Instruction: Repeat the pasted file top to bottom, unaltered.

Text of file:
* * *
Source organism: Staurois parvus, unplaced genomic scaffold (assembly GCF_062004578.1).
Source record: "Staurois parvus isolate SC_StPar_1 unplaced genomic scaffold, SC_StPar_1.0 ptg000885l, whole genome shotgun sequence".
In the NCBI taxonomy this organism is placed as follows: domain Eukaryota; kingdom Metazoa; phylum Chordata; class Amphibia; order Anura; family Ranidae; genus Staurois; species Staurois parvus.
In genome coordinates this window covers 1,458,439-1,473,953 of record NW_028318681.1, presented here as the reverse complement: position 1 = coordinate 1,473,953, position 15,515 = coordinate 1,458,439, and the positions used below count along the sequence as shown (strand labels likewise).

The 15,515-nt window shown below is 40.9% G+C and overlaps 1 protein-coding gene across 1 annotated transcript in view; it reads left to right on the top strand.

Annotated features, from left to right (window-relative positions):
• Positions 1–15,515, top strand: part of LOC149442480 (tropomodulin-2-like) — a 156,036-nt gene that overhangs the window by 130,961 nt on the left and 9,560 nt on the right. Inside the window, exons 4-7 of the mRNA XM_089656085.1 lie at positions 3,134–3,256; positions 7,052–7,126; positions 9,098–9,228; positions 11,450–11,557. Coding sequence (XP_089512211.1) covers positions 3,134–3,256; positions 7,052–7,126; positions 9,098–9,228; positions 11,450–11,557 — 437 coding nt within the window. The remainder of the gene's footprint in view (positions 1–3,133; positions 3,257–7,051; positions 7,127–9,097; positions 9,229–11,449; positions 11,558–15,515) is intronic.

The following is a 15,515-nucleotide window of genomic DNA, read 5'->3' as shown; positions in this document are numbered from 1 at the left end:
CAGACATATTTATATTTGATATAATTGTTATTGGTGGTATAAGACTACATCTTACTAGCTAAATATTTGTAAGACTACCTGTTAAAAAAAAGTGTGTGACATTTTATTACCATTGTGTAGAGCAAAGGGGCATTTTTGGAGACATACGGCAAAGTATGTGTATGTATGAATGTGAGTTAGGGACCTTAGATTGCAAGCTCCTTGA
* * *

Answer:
Source organism: Staurois parvus, unplaced genomic scaffold (assembly GCF_062004578.1).
Source record: "Staurois parvus isolate SC_StPar_1 unplaced genomic scaffold, SC_StPar_1.0 ptg000885l, whole genome shotgun sequence".
In the NCBI taxonomy this organism is placed as follows: domain Eukaryota; kingdom Metazoa; phylum Chordata; class Amphibia; order Anura; family Ranidae; genus Staurois; species Staurois parvus.
In genome coordinates this window covers 1,458,439-1,473,953 of record NW_028318681.1, presented here as the reverse complement: position 1 = coordinate 1,473,953, position 15,515 = coordinate 1,458,439, and the positions used below count along the sequence as shown (strand labels likewise).

The 15,515-nt window shown below is 40.9% G+C and overlaps 1 protein-coding gene across 1 annotated transcript in view; it reads left to right on the top strand.

Annotated features, from left to right (window-relative positions):
• Positions 1–15,515, top strand: part of LOC149442480 (tropomodulin-2-like) — a 156,036-nt gene that overhangs the window by 130,961 nt on the left and 9,560 nt on the right. Inside the window, exons 4-7 of the mRNA XM_089656085.1 lie at positions 3,134–3,256; positions 7,052–7,126; positions 9,098–9,228; positions 11,450–11,557. Coding sequence (XP_089512211.1) covers positions 3,134–3,256; positions 7,052–7,126; positions 9,098–9,228; positions 11,450–11,557 — 437 coding nt within the window. The remainder of the gene's footprint in view (positions 1–3,133; positions 3,257–7,051; positions 7,127–9,097; positions 9,229–11,449; positions 11,558–15,515) is intronic.

The following is a 15,515-nucleotide window of genomic DNA, read 5'->3' as shown; positions in this document are numbered from 1 at the left end:
CAGACATATTTATATTTGATATAATTGTTATTGGTGGTATAAGACTACATCTTACTAGCTAAATATTTGTAAGACTACCTGTTAAAAAAAAGTGTGTGACATTTTATTACCATTGTGTAGAGCAAAGGGGCATTTTTGGAGACATACGGCAAAGTATGTGTATGTATGAATGTGAGTTAGGGACCTTAGATTGCAAGCTCCTTGA